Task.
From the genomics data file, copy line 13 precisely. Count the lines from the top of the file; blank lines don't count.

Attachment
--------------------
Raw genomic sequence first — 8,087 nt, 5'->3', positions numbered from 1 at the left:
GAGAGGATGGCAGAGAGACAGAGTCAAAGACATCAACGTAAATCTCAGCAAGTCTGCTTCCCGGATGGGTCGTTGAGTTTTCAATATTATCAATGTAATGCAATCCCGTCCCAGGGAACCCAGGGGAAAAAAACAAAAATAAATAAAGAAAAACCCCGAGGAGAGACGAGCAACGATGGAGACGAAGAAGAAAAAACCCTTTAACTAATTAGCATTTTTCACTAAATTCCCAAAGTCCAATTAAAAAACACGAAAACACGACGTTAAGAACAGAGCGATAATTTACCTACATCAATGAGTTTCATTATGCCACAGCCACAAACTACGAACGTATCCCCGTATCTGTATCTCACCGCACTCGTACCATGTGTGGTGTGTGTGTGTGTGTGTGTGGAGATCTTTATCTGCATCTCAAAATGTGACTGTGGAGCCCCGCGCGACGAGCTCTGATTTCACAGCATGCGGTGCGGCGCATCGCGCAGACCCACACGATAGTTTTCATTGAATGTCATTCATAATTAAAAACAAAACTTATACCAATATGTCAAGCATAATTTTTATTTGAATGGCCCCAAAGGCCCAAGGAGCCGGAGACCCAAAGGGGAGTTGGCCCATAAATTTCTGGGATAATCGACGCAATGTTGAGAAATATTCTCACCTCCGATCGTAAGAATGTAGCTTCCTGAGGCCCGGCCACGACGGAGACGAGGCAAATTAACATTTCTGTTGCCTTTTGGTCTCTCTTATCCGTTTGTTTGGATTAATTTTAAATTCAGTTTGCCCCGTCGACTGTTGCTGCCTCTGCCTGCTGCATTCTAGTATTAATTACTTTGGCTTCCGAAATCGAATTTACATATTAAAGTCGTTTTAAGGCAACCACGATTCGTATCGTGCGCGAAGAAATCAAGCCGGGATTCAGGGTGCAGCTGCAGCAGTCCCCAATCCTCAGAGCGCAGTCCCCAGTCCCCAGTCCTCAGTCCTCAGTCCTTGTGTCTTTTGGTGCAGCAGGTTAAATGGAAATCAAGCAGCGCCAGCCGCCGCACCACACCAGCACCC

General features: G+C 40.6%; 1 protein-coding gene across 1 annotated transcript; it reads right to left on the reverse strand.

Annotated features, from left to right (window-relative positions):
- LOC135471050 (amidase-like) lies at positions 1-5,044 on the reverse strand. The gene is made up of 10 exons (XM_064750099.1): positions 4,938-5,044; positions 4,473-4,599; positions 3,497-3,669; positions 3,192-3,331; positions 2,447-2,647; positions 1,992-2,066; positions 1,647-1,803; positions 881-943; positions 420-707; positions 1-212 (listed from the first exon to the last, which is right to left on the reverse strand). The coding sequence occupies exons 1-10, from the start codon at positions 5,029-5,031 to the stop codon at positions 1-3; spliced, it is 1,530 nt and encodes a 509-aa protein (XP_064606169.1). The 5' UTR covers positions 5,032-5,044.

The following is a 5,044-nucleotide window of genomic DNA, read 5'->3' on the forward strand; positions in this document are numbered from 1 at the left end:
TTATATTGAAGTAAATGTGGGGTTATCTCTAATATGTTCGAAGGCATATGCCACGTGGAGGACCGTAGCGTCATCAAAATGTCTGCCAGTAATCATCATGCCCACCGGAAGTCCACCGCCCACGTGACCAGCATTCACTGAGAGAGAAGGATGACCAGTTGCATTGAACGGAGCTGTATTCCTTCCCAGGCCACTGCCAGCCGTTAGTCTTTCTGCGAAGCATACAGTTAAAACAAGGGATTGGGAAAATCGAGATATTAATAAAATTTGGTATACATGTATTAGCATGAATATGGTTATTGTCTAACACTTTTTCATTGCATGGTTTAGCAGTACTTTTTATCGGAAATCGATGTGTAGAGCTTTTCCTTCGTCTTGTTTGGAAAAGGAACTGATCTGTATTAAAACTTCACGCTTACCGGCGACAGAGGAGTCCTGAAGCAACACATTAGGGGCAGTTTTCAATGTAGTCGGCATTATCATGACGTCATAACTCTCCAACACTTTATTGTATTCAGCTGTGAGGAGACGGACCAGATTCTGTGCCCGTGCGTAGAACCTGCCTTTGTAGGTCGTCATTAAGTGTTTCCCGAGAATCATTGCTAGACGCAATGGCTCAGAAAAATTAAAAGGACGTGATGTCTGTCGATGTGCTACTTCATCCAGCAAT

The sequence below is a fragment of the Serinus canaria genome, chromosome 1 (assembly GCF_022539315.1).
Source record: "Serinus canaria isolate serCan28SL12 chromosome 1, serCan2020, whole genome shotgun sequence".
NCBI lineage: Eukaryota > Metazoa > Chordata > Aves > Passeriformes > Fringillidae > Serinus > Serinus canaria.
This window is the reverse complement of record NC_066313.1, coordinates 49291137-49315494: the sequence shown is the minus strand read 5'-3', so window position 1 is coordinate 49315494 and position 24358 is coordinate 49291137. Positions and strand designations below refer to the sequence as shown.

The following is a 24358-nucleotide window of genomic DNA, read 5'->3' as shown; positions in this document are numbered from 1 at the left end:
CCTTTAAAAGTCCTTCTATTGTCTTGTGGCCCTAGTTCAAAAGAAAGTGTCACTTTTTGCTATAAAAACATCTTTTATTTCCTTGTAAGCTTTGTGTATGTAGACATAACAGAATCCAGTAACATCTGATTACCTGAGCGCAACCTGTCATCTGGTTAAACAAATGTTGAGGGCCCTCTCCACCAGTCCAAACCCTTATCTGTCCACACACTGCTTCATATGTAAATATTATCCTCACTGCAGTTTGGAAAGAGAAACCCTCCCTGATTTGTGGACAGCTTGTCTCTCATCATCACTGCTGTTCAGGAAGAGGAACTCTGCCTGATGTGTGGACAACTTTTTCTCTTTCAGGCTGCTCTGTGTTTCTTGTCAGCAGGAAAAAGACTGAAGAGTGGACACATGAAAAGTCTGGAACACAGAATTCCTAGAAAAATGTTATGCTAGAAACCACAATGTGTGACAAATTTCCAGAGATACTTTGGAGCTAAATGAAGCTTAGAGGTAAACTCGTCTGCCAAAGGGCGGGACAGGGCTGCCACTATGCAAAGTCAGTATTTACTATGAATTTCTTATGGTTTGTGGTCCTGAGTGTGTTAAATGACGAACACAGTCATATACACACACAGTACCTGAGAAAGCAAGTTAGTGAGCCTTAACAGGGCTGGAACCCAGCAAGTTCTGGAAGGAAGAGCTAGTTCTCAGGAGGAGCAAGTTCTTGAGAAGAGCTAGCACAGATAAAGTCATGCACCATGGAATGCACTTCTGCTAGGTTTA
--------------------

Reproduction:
CCTTTAAAAGTCCTTCTATTGTCTTGTGGCCCTAGTTCAAAAGAAAGTGTCACTTTTTGCTATAAAAACATCTTTTATTTCCTTGTAAGCTTTGTGTATGTAGACATAACAGAATCCAGTAACATCTGATTACCTGAGCGCAACCTGTCATCTGGTTAAACAAATGTTGAGGGCCCTCTCCACCAGTCCAAACCCTTATCTGTCCACACACTGCTTCATATGTAAATATTATCCTCACTGCAGTTTGGAAAGAGAAACCCTCCCTGATTTGTGGACAGCTTGTCTCTCATCATCACTGCTGTTCAGGAAGAGGAACTCTGCCTGATGTGTGGACAACTTTTTCTCTTTCAGGCTGCTCTGTGTTTCTTGTCAGCAGGAAAAAGACTGAAGAGTGGACACATGAAAAGTCTGGAACACAGAATTCCTAGAAAAATGTTATGCTAGAAACCACAATGTGTGACAAATTTCCAGAGATACTTTGGAGCTAAATGAAGCTTAGAGGTAAACTCGTCTGCCAAAGGGCGGGACAGGGCTGCCACTATGCAAAGTCAGTATTTACTATGAATTTCTTATGGTTTGTGGTCCTGAGTGTGTTAAATGACGAACACAGTCATATACACACACAGTACCTGAGAAAGCAAGTTAGTGAGCCTTAACAGGGCTGGAACCCAGCAAGTTCTGGAAGGAAGAGCTAGTTCTCAGGAGGAGCAAGTTCTTGAGAAGAGCTAGCACAGATAAAGTCATGCACCATGGAATGCACTTCTGCTAGGTTTA